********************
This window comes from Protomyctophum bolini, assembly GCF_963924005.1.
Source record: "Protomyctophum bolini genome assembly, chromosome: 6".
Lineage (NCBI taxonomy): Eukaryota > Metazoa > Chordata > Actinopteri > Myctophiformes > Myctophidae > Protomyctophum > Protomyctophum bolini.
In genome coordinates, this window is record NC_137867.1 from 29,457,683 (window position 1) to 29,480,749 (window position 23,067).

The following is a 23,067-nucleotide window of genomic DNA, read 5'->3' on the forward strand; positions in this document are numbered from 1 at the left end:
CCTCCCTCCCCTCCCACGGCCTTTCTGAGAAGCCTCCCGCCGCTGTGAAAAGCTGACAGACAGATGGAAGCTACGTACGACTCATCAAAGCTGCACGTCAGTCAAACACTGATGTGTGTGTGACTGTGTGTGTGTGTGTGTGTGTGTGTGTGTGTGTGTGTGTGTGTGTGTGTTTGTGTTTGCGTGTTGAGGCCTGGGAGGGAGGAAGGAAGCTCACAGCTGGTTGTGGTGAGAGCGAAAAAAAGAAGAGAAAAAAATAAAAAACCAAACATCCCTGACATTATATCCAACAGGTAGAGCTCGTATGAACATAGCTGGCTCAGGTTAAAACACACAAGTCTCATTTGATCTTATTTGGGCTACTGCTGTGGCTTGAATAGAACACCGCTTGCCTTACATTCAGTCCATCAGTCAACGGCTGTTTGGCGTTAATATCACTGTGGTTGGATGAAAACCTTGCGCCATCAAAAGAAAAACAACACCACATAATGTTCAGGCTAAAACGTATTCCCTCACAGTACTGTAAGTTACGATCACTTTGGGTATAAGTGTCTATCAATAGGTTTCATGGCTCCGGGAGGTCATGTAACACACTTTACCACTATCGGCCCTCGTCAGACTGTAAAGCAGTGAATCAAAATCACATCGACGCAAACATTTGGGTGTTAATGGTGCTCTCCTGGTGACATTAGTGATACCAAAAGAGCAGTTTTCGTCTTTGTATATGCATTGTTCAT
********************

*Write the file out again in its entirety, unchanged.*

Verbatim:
This window comes from Protomyctophum bolini, assembly GCF_963924005.1.
Source record: "Protomyctophum bolini genome assembly, chromosome: 6".
Lineage (NCBI taxonomy): Eukaryota > Metazoa > Chordata > Actinopteri > Myctophiformes > Myctophidae > Protomyctophum > Protomyctophum bolini.
In genome coordinates, this window is record NC_137867.1 from 29,457,683 (window position 1) to 29,480,749 (window position 23,067).

The following is a 23,067-nucleotide window of genomic DNA, read 5'->3' on the forward strand; positions in this document are numbered from 1 at the left end:
CCTCCCTCCCCTCCCACGGCCTTTCTGAGAAGCCTCCCGCCGCTGTGAAAAGCTGACAGACAGATGGAAGCTACGTACGACTCATCAAAGCTGCACGTCAGTCAAACACTGATGTGTGTGTGACTGTGTGTGTGTGTGTGTGTGTGTGTGTGTGTGTGTGTGTGTGTGTGTGTTTGTGTTTGCGTGTTGAGGCCTGGGAGGGAGGAAGGAAGCTCACAGCTGGTTGTGGTGAGAGCGAAAAAAAGAAGAGAAAAAAATAAAAAACCAAACATCCCTGACATTATATCCAACAGGTAGAGCTCGTATGAACATAGCTGGCTCAGGTTAAAACACACAAGTCTCATTTGATCTTATTTGGGCTACTGCTGTGGCTTGAATAGAACACCGCTTGCCTTACATTCAGTCCATCAGTCAACGGCTGTTTGGCGTTAATATCACTGTGGTTGGATGAAAACCTTGCGCCATCAAAAGAAAAACAACACCACATAATGTTCAGGCTAAAACGTATTCCCTCACAGTACTGTAAGTTACGATCACTTTGGGTATAAGTGTCTATCAATAGGTTTCATGGCTCCGGGAGGTCATGTAACACACTTTACCACTATCGGCCCTCGTCAGACTGTAAAGCAGTGAATCAAAATCACATCGACGCAAACATTTGGGTGTTAATGGTGCTCTCCTGGTGACATTAGTGATACCAAAAGAGCAGTTTTCGTCTTTGTATATGCATTGTTCAT